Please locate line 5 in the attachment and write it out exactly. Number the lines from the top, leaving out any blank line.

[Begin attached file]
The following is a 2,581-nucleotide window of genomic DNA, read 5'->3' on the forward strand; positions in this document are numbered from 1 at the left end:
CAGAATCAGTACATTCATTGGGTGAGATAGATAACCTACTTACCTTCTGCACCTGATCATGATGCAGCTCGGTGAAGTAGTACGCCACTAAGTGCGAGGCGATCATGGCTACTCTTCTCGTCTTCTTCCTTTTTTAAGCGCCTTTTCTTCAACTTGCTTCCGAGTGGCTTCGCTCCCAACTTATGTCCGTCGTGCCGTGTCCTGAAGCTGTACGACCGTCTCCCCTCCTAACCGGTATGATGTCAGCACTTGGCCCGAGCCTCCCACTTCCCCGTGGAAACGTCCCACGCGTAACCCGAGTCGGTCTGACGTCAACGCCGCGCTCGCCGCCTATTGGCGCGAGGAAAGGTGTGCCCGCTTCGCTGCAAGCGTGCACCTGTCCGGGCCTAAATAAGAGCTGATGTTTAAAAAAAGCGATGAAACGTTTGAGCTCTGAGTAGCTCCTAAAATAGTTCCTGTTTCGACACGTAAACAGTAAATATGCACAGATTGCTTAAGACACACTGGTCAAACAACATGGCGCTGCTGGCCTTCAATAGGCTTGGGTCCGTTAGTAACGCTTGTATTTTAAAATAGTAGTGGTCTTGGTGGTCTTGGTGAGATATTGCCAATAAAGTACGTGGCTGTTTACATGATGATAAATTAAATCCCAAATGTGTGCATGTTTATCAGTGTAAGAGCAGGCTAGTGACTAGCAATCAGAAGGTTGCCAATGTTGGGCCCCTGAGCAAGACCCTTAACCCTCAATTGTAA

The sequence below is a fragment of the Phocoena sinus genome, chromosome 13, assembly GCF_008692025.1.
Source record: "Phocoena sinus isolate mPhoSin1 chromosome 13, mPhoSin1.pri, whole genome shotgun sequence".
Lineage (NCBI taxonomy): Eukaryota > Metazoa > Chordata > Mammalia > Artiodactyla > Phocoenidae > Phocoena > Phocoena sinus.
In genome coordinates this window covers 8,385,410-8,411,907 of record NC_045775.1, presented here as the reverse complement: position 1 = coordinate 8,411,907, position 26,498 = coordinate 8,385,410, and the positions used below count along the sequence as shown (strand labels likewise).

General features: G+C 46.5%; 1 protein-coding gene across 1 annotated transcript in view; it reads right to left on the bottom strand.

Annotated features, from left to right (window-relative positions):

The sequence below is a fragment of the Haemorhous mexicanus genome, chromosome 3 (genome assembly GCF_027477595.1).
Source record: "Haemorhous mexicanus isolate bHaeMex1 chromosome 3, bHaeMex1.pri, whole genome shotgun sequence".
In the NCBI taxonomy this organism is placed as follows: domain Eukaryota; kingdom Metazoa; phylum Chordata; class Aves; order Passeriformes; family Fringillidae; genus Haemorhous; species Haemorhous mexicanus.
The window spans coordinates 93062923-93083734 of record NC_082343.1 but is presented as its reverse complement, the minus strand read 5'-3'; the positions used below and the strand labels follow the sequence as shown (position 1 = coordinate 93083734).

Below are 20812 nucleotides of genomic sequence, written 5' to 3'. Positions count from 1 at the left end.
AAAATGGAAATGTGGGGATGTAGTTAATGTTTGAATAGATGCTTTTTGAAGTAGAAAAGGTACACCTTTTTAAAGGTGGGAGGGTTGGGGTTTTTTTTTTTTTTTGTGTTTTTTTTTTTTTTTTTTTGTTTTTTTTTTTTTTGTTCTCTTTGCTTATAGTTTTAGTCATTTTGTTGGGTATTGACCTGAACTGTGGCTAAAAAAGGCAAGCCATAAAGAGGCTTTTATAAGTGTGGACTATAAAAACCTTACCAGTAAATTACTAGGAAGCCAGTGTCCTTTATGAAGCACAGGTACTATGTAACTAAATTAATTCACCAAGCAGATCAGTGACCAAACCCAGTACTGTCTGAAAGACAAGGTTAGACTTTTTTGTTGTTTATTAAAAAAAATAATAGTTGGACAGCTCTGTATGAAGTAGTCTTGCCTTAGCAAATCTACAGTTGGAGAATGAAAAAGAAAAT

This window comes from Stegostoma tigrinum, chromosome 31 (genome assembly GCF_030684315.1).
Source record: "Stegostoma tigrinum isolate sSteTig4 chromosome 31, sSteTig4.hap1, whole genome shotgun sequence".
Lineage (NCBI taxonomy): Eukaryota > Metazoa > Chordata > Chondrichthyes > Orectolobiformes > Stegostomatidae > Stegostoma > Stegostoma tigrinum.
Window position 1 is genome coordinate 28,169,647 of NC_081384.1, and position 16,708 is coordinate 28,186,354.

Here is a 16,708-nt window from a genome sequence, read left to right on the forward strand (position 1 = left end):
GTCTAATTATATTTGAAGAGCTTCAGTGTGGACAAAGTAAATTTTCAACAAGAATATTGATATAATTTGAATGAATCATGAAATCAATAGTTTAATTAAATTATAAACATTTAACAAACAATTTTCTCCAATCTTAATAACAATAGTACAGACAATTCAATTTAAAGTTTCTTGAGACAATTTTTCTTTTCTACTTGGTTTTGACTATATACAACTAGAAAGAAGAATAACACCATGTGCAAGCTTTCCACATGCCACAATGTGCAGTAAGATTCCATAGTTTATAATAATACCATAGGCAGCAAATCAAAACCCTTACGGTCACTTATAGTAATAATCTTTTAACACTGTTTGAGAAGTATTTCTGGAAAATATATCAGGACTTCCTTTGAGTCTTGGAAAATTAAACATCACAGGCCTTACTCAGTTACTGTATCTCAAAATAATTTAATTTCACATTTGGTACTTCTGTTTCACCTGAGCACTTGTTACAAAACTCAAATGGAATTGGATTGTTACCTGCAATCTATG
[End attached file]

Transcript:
Lineage (NCBI taxonomy): Eukaryota > Metazoa > Chordata > Mammalia > Artiodactyla > Phocoenidae > Phocoena > Phocoena sinus.